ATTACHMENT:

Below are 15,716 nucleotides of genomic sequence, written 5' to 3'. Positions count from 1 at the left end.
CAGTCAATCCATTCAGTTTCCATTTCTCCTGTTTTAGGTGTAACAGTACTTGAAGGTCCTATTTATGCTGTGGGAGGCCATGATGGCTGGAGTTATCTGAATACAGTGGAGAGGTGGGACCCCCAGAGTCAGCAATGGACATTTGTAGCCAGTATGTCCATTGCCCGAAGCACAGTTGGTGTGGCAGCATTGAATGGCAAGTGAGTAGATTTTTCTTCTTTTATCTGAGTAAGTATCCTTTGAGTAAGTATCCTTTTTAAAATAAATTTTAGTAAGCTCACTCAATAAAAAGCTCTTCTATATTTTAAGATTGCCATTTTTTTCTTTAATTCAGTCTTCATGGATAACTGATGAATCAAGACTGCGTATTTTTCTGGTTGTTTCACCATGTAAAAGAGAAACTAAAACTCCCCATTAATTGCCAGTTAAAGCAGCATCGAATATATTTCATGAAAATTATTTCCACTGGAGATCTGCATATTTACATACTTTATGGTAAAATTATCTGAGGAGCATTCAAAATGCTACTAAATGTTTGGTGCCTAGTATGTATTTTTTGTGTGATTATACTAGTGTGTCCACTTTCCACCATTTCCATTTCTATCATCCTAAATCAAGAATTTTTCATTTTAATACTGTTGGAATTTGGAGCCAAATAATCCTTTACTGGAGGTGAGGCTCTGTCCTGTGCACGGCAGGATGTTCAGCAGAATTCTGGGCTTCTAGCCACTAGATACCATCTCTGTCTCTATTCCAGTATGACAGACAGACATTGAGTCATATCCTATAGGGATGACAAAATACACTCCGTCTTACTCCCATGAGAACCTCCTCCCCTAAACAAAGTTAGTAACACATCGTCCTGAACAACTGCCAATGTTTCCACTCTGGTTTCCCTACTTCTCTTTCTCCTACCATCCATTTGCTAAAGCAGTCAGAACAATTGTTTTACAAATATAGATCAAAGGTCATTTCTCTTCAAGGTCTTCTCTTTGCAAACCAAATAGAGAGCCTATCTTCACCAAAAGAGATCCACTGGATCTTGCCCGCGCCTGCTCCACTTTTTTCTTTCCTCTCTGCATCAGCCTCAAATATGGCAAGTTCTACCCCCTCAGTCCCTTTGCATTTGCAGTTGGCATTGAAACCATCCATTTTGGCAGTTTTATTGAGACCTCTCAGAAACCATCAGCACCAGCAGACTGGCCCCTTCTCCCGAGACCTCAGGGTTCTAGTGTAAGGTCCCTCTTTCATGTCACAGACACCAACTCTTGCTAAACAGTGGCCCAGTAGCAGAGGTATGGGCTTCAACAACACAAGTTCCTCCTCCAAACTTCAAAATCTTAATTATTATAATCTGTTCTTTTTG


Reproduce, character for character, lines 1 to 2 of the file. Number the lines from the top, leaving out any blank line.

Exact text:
Below are 15,716 nucleotides of genomic sequence, written 5' to 3'. Positions count from 1 at the left end.
CAGTCAATCCATTCAGTTTCCATTTCTCCTGTTTTAGGTGTAACAGTACTTGAAGGTCCTATTTATGCTGTGGGAGGCCATGATGGCTGGAGTTATCTGAATACAGTGGAGAGGTGGGACCCCCAGAGTCAGCAATGGACATTTGTAGCCAGTATGTCCATTGCCCGAAGCACAGTTGGTGTGGCAGCATTGAATGGCAAGTGAGTAGATTTTTCTTCTTTTATCTGAGTAAGTATCCTTTGAGTAAGTATCCTTTTTAAAATAAATTTTAGTAAGCTCACTCAATAAAAAGCTCTTCTATATTTTAAGATTGCCATTTTTTTCTTTAATTCAGTCTTCATGGATAACTGATGAATCAAGACTGCGTATTTTTCTGGTTGTTTCACCATGTAAAAGAGAAACTAAAACTCCCCATTAATTGCCAGTTAAAGCAGCATCGAATATATTTCATGAAAATTATTTCCACTGGAGATCTGCATATTTACATACTTTATGGTAAAATTATCTGAGGAGCATTCAAAATGCTACTAAATGTTTGGTGCCTAGTATGTATTTTTTGTGTGATTATACTAGTGTGTCCACTTTCCACCATTTCCATTTCTATCATCCTAAATCAAGAATTTTTCATTTTAATACTGTTGGAATTTGGAGCCAAATAATCCTTTACTGGAGGTGAGGCTCTGTCCTGTGCACGGCAGGATGTTCAGCAGAATTCTGGGCTTCTAGCCACTAGATACCATCTCTGTCTCTATTCCAGTATGACAGACAGACATTGAGTCATATCCTATAGGGATGACAAAATACACTCCGTCTTACTCCCATGAGAACCTCCTCCCCTAAACAAAGTTAGTAACACATCGTCCTGAACAACTGCCAATGTTTCCACTCTGGTTTCCCTACTTCTCTTTCTCCTACCATCCATTTGCTAAAGCAGTCAGAACAATTGTTTTACAAATATAGATCAAAGGTCATTTCTCTTCAAGGTCTTCTCTTTGCAAACCAAATAGAGAGCCTATCTTCACCAAAAGAGATCCACTGGATCTTGCCCGCGCCTGCTCCACTTTTTTCTTTCCTCTCTGCATCAGCCTCAAATATGGCAAGTTCTACCCCCTCAGTCCCTTTGCATTTGCAGTTGGCATTGAAACCATCCATTTTGGCAGTTTTATTGAGACCTCTCAGAAACCATCAGCACCAGCAGACTGGCCCCTTCTCCCGAGACCTCAGGGTTCTAGTGTAAGGTCCCTCTTTCATGTCACAGACACCAACTCTTGCTAAACAGTGGCCCAGTAGCAGAGGTATGGGCTTCAACAACACAAGTTCCTCCTCCAAACTTCAAAATCTTAATTATTATAATCTGTTCTTTTTG